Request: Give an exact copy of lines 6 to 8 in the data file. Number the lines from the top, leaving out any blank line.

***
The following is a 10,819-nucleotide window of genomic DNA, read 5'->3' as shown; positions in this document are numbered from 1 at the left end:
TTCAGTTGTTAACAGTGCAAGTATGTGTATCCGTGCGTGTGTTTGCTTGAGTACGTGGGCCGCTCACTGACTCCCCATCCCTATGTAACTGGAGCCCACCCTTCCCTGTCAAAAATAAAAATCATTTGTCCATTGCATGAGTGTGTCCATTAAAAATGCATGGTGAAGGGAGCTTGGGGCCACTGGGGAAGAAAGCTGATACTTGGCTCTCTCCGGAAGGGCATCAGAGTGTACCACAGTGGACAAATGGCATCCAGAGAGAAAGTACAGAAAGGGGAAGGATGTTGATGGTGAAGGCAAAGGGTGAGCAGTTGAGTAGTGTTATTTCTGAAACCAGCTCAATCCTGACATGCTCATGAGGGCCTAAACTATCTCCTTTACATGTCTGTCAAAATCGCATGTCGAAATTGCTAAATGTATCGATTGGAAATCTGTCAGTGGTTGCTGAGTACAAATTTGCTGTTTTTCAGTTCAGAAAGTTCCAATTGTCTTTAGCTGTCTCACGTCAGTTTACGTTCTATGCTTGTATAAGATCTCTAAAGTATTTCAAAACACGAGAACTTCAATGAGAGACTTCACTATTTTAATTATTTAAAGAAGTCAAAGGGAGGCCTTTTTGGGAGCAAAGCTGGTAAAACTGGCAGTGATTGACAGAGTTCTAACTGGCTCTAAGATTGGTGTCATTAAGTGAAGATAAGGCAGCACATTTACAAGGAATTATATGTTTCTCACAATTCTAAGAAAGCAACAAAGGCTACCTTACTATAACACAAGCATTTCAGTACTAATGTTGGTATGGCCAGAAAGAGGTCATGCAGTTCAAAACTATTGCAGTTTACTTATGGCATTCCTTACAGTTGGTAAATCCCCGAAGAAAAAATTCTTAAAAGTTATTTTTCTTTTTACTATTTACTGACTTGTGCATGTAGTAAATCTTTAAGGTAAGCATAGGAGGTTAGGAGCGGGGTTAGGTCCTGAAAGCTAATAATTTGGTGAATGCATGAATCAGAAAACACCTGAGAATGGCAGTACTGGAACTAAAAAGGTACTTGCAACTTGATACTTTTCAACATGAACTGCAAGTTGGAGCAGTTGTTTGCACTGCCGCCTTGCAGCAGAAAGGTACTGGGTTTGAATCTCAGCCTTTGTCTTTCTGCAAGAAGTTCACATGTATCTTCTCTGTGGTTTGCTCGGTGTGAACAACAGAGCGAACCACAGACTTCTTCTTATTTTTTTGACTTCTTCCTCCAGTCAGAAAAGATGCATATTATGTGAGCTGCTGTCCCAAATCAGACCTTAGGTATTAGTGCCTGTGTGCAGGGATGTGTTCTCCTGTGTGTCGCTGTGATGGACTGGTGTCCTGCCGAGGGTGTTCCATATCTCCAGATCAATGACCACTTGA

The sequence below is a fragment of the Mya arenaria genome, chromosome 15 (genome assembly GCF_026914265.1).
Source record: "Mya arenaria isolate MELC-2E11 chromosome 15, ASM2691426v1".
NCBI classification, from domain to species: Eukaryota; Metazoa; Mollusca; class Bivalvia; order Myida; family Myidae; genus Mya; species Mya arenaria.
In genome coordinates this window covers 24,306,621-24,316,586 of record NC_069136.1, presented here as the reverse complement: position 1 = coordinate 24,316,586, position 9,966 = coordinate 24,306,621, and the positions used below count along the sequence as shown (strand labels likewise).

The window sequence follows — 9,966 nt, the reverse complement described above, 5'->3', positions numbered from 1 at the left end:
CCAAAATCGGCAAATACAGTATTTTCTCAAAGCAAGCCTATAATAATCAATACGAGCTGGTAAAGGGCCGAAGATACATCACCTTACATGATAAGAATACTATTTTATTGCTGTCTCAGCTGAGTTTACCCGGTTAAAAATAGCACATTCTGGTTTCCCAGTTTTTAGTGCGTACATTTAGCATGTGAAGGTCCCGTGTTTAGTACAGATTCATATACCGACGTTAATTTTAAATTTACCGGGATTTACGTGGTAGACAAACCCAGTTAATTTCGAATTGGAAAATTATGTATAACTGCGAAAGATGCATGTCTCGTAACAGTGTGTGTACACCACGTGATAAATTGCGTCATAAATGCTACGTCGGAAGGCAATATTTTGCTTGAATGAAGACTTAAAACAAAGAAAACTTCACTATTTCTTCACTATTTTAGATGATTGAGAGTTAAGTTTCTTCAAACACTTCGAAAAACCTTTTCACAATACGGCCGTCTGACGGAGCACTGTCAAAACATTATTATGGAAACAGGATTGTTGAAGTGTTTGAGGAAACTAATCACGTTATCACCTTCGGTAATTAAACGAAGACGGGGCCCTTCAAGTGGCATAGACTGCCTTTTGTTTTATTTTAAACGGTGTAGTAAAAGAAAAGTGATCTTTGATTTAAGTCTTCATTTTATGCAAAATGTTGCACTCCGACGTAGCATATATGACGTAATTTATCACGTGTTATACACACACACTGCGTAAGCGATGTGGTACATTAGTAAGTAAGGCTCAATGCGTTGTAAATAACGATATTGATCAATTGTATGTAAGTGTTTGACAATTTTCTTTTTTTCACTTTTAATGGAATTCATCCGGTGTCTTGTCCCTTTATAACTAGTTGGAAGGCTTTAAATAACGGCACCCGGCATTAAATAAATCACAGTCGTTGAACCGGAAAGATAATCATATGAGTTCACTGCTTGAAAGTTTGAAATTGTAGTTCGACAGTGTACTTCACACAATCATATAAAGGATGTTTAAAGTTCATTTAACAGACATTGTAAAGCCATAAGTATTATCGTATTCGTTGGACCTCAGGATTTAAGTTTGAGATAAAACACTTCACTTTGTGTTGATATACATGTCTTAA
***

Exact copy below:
In genome coordinates this window covers 24,306,621-24,316,586 of record NC_069136.1, presented here as the reverse complement: position 1 = coordinate 24,316,586, position 9,966 = coordinate 24,306,621, and the positions used below count along the sequence as shown (strand labels likewise).

The window sequence follows — 9,966 nt, the reverse complement described above, 5'->3', positions numbered from 1 at the left end:
CCAAAATCGGCAAATACAGTATTTTCTCAAAGCAAGCCTATAATAATCAATACGAGCTGGTAAAGGGCCGAAGATACATCACCTTACATGATAAGAATACTATTTTATTGCTGTCTCAGCTGAGTTTACCCGGTTAAAAATAGCACATTCTGGTTTCCCAGTTTTTAGTGCGTACATTTAGCATGTGAAGGTCCCGTGTTTAGTACAGATTCATATACCGACGTTAATTTTAAATTTACCGGGATTTACGTGGTAGACAAACCCAGTTAATTTCGAATTGGAAAATTATGTATAACTGCGAAAGATGCATGTCTCGTAACAGTGTGTGTACACCACGTGATAAATTGCGTCATAAATGCTACGTCGGAAGGCAATATTTTGCTTGAATGAAGACTTAAAACAAAGAAAACTTCACTATTTCTTCACTATTTTAGATGATTGAGAGTTAAGTTTCTTCAAACACTTCGAAAAACCTTTTCACAATACGGCCGTCTGACGGAGCACTGTCAAAACATTATTATGGAAACAGGATTGTTGAAGTGTTTGAGGAAACTAATCACGTTATCACCTTCGGTAATTAAACGAAGACGGGGCCCTTCAAGTGGCATAGACTGCCTTTTGTTTTATTTTAAACGGTGTAGTAAAAGAAAAGTGATCTTTGATTTAAGTCTTCATTTTATGCAAAATGTTGCACTCCGACGTAGCATATATGACGTAATTTATCACGTGTTATACACACACACTGCGTAAGCGATGTGGTACATTAGTAAGTAAGGCTCAATGCGTTGTAAATAACGATATTGATCAATTGTATGTAAGTGTTTGACAATTTTCTTTTTTTCACTTTTAATGGAATTCATCCGGTGTCTTGTCCCTTTATAACTAGTTGGAAGGCTTTAAATAACGGCACCCGGCATTAAATAAATCACAGTCGTTGAACCGGAAAGATAATCATATGAGTTCACTGCTTGAAAGTTTGAAATTGTAGTTCGACAGTGTACTTCACACAATCATATAAAGGATGTTTAAAGTTCATTTAACAGACATTGTAAAGCCATAAGTATTATCGTATTCGTTGGACCTCAGGATTTAAGTTTGAGATAAAACACTTCACTTTGTGTTGATATACATGTCTTAA